Open Banking is redefining the landscape of financial services by changing the way that products and services are consumed. It has also opened the door for new entrants like fintech to challenge the power traditionally held by large financial enterprises. Open Banking as a concept confuses many because of the
various regulations that have emerged in different countries.

Few governments and regulatory bodies are issuing broad statements encouraging banks to participate in Open Banking. While in other cases, like PSD2 in the EU, the Open Banking Standard in the UK and the Consumer Data Right in Australia, government mandates have gone into legislation with deadlines for enterprises to create open APIs.

At the heart of Open Banking are open APIs which allow access to customer data. Third parties build applications and services around an existing financial institution, usually a large bank. The idea is to create a more competitive marketplace with innovative financial services that benefit customers, while also allowing customers to take control of their data and how it is shared.

Open Banking in Different Regions


Hong Kong

HKMA launched a four-phase Open API Framework in January 2019. The initial phase is for banks to publish open APIs for third-party providers to access ‘read-only’ information on products and services. The second phase involves processing applications for financial products. The next phases cover individual account information and transactions, respectively. 


MAS has released an api playbook, adoption is voluntary and for now, limited to established banks. The standard is based on OAuth 2.0 and OIDC or OpenID Connect, development is being facilitated by MAS in conjunction with the major banks.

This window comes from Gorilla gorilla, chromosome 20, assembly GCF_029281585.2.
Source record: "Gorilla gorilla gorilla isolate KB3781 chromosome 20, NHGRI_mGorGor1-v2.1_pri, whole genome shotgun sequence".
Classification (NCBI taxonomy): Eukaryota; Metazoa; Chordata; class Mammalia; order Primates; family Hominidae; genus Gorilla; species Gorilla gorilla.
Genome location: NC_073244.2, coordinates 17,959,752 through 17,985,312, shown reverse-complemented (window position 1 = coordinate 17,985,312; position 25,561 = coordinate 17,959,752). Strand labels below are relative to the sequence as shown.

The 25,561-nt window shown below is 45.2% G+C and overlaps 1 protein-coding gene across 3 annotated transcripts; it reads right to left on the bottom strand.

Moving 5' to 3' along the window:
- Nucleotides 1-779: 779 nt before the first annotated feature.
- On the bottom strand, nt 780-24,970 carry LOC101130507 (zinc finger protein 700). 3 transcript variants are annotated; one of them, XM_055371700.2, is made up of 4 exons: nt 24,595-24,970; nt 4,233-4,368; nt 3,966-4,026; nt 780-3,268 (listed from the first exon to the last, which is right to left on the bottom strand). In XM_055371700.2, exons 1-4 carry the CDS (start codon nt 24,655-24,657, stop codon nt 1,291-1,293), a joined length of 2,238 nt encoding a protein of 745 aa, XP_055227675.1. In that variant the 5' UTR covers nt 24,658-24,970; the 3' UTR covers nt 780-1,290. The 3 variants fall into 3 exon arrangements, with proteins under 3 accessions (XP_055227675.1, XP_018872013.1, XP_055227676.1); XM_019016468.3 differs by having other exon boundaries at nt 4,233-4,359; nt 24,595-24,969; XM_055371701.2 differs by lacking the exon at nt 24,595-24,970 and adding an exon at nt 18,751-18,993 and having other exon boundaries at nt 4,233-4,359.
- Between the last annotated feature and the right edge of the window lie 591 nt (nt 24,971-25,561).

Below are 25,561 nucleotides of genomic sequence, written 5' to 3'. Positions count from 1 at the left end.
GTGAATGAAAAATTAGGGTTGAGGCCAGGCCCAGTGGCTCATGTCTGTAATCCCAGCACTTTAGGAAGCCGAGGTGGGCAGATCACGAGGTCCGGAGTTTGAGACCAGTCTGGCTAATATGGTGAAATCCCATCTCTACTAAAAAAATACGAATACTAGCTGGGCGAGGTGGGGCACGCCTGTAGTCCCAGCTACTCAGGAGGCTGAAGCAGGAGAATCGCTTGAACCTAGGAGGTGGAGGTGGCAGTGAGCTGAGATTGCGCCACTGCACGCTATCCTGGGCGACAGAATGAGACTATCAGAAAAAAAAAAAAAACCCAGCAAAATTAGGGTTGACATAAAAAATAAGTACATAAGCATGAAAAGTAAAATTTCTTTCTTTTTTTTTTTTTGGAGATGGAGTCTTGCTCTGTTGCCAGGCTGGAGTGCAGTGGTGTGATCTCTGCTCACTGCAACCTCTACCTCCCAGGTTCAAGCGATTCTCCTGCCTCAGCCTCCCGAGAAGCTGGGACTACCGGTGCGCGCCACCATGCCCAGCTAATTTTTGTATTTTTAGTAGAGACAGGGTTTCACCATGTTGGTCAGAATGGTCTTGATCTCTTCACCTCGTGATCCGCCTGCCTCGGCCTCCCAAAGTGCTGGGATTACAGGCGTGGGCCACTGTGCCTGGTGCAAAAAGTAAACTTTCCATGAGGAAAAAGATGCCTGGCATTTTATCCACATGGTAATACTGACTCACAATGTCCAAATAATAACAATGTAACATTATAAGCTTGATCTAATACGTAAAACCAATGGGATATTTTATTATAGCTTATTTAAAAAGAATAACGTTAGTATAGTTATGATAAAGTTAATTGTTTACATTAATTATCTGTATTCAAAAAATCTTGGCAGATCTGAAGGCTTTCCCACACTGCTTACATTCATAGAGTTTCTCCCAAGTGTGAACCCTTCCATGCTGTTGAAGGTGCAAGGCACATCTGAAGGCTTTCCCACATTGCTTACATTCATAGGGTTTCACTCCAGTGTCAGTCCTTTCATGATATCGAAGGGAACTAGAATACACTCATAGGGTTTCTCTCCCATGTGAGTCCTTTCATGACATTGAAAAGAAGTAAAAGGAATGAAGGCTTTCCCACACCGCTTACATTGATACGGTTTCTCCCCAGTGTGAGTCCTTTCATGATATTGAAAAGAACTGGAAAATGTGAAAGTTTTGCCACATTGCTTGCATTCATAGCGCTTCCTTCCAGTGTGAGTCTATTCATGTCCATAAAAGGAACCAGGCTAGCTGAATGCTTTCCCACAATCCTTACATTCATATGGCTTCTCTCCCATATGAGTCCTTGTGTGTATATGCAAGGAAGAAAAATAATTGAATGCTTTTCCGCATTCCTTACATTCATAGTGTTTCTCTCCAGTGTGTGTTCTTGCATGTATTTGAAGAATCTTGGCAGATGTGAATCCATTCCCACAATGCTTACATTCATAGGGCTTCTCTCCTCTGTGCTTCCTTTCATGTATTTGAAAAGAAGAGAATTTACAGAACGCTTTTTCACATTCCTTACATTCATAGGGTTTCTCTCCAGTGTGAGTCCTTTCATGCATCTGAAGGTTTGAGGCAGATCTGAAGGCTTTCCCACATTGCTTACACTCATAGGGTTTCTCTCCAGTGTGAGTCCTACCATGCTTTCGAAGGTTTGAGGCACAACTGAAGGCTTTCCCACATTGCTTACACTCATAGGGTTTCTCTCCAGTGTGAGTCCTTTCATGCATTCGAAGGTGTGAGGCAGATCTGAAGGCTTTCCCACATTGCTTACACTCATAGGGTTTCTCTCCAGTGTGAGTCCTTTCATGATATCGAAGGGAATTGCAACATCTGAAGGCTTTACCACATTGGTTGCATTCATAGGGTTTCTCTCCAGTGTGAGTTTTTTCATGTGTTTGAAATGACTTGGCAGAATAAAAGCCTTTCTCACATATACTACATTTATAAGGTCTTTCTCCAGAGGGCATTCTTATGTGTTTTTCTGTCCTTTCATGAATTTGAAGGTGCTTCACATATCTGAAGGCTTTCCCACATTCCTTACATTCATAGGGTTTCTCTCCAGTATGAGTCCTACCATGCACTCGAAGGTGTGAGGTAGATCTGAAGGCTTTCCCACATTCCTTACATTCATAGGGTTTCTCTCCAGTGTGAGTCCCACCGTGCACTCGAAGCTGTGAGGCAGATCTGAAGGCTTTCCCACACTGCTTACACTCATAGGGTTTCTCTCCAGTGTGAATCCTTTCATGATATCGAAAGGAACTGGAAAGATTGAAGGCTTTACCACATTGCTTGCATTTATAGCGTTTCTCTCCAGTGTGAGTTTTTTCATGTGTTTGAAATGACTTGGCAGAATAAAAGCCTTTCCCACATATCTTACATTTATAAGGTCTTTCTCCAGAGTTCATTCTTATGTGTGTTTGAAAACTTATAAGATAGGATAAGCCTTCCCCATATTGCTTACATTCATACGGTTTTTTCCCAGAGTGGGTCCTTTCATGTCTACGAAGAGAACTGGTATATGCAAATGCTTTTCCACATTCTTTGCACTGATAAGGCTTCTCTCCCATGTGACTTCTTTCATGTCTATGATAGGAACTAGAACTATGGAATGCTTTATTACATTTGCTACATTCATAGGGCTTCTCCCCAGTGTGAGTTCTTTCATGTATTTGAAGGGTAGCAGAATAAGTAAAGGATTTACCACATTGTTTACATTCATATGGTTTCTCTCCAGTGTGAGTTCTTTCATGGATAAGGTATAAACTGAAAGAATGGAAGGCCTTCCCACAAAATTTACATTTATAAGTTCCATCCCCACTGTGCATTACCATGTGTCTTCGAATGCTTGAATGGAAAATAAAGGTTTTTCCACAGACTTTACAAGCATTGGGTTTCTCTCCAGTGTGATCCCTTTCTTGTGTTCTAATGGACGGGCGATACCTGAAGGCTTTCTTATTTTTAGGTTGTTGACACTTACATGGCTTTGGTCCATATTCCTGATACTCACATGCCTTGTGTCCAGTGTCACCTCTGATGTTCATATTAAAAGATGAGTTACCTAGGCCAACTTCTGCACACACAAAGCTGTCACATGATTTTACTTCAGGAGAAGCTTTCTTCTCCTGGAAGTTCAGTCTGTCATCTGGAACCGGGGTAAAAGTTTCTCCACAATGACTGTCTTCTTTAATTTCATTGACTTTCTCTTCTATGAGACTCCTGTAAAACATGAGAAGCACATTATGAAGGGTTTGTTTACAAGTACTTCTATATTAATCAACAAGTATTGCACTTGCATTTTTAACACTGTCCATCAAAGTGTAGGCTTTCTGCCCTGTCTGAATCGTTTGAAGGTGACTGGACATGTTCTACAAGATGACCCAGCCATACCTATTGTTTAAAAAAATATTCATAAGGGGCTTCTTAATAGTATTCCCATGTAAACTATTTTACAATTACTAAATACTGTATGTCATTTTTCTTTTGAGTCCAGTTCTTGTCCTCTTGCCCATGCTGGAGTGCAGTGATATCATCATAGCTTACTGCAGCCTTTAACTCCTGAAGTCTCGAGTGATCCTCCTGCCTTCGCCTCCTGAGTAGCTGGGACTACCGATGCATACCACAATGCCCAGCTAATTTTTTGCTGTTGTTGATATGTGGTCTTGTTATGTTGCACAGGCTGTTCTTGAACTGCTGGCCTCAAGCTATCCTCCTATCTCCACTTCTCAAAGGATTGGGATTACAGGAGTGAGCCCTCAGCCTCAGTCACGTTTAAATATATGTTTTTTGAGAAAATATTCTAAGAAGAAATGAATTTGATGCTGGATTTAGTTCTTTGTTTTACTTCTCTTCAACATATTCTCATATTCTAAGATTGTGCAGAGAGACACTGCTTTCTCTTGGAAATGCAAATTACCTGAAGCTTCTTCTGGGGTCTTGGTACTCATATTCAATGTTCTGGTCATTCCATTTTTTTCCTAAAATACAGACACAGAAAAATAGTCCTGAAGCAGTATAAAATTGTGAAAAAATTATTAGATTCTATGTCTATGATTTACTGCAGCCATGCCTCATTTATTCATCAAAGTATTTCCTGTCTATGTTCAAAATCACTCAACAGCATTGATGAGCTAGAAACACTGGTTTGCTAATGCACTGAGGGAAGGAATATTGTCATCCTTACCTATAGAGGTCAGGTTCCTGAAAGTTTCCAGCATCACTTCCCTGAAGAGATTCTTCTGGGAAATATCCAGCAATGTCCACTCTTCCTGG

The Japanese Banking Act initiated in May 2017 introduced a framework for Electronic Payments Intermediate Service Providers (similar to PSD2) and forecasts that at least 80 banks open APIs by 2020. However, the number of APIs thus far has been low, as the focus has not been to increase competition, but rather to improve operational efficiencies. Here, Open Banking is a collaboration and not the usual regulatory approach. 


Australia has a regulation Consumer Data Right (CDR) which aims to provide greater choice and control for Australians over how their data is used and disclosed. 
The Australian government has also mandated open consumer data APIs in key industries, and Australia’s Big 4 banks are moving forward with open APIs based on a timeline of February 2020. All other banks in Australia are bracing themselves for their own deadline, July 2020. 

New Zealand

Open Banking efforts have been led by the industry, along with a push from the government.  The key driver is to reduce credit card transaction fees to 0%. Two banks and two fintechs have started the move under the supervision of standards released by Payments NZ. 

European Union

Open Banking was initiated by the European Parliament in 2015, with the drafting of PSD2. PSD2 entered into force on January 12, 2016, with a two-year deadline for EU member states to transpose it into national law. Two key 2019 deadlines (14 March and 14 September) have already passed for implementing the strong customer authentication requirement. Four architecture models have been offered - redirect, OAuth 2.0, decoupled and embedded. 

United Kingdom

The UK has been at the forefront, implementing Open Banking in January 2018. It was a response to a report by the Competition and Markets Authority (CMA) indicating a lack of competition amongst big banks in the UK. PSD2 further pushed banks to provide data to third parties via APIs (as of June 2019, 19 are enrolled). The Standard is based on OAuth 2.0 and OpenID/FAPI.

We at Nth Exception collaborate with Banks and Financial Institutions to analyze, solutionize, and optimize cross border payments processes. To complement our services and product we have partnered with companies in the payments space to deliver best in class payment solutions delivered by our partners.